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Multiple Myeloma: Approaching Treatment at First Relapse
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February 26, 2019

Multiple Myeloma: Approaching Treatment at First Relapse

A. Keith Stewart, MB, ChB, elucidates the genomic nature of progression in multiple myeloma and shares his personal approach to sequencing at first relapse.


A. Keith Stewart, MB, ChB: Unfortunately, for many patients with myeloma, relapse is part of this disease. We do believe we could potentially be curing a fraction of patients, maybe as high as 25% or 30%. But probably only in those patients with low-risk disease, which fortunately makes up 65% to 70% of all myeloma patients. Nevertheless, for the vast majority, we do expect relapse to occur over time. This is driven in large part by the genetic makeup of the tumor, with some particular chromosome translocations and loss of chromosome 17 being the dominant markers that predict for prognosis. Those patients tend to respond quickly to therapy but also relapse quickly.

We’ve learned by studying the genomics of myeloma that this is not a static disease. First of all, we understand it’s not a single disease either. There are 8 different genetic flavors of the disease at diagnosis. Within a single patient, that tumor clone will evolve genomically over time. It will develop drug-resistance markers. It will develop deletion of chromosome 17 in many patients. It will evolve like a branching tree into many different flavors of myeloma and different clones of disease.

We have described it as an entity we call clonal ties, in which some of the myeloma clones will be responsive to chemotherapy and then will start to regrow when those drugs are stopped. There are some of the other clones will be eradicated by specific treatments, and some will be totally resistant. So, it’s a very complicated network of genetic aberrations that change over time. It also means that some therapies that worked many years ago, in which the patient failed, they may become responsive to again as different clones come and go over time.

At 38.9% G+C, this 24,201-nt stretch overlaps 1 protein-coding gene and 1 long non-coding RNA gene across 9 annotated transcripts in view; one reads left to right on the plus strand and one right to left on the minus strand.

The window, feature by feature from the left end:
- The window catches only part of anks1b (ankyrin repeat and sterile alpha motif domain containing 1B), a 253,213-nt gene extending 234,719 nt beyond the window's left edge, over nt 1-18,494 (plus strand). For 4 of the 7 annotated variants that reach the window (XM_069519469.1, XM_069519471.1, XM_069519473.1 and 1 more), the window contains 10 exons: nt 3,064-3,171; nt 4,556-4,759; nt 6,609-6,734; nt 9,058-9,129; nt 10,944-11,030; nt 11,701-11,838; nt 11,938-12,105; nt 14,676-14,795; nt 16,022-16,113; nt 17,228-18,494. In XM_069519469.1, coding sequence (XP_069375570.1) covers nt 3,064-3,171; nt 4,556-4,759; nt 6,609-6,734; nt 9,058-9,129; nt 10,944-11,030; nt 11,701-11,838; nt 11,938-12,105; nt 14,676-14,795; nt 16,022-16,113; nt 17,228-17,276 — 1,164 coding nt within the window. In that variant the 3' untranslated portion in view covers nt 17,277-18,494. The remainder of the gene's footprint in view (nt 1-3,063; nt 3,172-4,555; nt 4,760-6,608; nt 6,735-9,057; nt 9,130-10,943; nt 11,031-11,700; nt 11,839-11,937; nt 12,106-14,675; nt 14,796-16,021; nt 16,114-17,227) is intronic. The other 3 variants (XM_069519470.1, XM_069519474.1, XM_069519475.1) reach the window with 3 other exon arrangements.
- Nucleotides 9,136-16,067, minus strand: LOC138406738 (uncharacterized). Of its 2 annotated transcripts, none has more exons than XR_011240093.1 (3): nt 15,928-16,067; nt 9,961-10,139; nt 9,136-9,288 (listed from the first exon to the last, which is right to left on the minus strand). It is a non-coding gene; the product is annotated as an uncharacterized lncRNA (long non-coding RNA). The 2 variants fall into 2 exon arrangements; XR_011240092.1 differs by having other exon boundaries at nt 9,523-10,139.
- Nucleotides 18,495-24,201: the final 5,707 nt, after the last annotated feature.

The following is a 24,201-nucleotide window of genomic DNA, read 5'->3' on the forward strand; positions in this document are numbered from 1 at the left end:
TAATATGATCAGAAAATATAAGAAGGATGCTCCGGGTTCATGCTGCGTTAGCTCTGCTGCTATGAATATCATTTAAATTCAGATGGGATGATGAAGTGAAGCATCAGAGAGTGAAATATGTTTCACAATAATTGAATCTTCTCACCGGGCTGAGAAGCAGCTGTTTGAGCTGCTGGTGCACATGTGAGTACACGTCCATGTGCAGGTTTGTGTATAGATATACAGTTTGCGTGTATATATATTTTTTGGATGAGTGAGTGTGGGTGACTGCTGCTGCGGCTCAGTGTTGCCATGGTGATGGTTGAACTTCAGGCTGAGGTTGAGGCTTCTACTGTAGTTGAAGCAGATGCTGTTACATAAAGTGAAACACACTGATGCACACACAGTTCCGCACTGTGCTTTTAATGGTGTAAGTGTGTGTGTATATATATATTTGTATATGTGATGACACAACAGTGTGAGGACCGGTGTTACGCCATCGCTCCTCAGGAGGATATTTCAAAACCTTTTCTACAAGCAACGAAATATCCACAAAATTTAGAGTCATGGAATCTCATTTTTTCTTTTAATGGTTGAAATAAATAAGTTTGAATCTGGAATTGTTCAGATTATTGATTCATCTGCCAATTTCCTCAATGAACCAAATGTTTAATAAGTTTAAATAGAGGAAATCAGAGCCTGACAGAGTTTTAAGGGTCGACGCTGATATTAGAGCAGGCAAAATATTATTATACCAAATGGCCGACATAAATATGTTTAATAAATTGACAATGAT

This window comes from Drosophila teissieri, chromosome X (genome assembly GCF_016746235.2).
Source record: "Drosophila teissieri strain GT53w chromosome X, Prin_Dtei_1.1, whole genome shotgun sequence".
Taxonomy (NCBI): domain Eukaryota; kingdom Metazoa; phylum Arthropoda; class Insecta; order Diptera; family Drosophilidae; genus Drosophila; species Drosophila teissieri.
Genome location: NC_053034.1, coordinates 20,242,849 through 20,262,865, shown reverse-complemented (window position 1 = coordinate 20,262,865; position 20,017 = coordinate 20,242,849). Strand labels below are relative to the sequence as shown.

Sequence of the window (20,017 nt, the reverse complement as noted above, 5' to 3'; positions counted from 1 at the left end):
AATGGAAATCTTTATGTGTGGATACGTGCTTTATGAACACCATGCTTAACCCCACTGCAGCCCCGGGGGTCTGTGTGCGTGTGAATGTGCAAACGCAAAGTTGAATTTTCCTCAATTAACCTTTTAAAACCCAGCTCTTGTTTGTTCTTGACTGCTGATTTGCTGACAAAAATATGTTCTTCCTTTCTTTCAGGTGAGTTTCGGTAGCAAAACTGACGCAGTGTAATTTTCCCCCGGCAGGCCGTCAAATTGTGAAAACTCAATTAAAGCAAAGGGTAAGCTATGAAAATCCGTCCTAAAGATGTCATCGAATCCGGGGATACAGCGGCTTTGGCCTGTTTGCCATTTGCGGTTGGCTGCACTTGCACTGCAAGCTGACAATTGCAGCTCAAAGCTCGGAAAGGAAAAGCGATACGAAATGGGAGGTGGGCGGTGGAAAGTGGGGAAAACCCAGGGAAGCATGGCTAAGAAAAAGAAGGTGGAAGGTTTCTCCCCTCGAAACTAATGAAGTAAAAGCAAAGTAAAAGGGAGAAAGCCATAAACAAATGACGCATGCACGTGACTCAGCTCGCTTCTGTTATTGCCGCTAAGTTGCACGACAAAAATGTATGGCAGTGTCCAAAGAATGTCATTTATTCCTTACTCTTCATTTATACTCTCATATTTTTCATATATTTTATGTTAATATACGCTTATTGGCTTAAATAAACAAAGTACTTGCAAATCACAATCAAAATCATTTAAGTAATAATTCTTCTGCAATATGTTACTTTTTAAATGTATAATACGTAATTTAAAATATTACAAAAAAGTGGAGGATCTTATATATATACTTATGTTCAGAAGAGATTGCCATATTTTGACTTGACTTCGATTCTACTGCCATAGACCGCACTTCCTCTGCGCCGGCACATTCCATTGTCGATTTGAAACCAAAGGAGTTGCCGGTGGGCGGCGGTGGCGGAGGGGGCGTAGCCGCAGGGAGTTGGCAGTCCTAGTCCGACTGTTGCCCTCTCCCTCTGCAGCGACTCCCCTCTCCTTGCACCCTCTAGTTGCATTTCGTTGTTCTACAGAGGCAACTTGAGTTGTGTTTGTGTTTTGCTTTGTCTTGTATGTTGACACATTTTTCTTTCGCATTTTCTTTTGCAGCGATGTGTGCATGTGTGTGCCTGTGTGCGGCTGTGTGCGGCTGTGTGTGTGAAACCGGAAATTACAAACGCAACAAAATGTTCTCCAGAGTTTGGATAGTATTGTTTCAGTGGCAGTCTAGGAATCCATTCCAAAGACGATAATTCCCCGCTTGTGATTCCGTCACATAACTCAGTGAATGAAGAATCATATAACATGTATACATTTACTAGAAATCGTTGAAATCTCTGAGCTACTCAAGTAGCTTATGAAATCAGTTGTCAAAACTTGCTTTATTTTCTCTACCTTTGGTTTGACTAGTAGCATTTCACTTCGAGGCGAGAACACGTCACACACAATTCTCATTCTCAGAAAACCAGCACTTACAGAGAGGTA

Because of the genomic evolution of myeloma—for example, the emergence of drug resistance—at time of relapse, it is my most common practice to try to switch the types of drugs we’re using to different mechanisms of action and a different class of drugs. For example, in a patient who is taking an immune modulator drug and is beginning to progress on that drug, it is my own personal bias to switch to a different class, such as use of a proteasome inhibitor or perhaps a monoclonal antibody.

There is another solution. The most common maintenance drug is lenalidomide. We can switch that to a stronger, more potent version of the immune modulator, such as pomalidomide, at first relapse. What we see then is a starting position in which the drugs bortezomib and lenalidomide are being employed and the patient relapses are escalated to the second generation of those agents, such as carfilzomib and pomalidomide, or pomalidomide in combination with daratumumab, which is a different class of drug, a monoclonal antibody. It is my own preference to continue to use triplet therapy at relapse since the results tend to favor 3 drugs over 2 in numerous studies.
 
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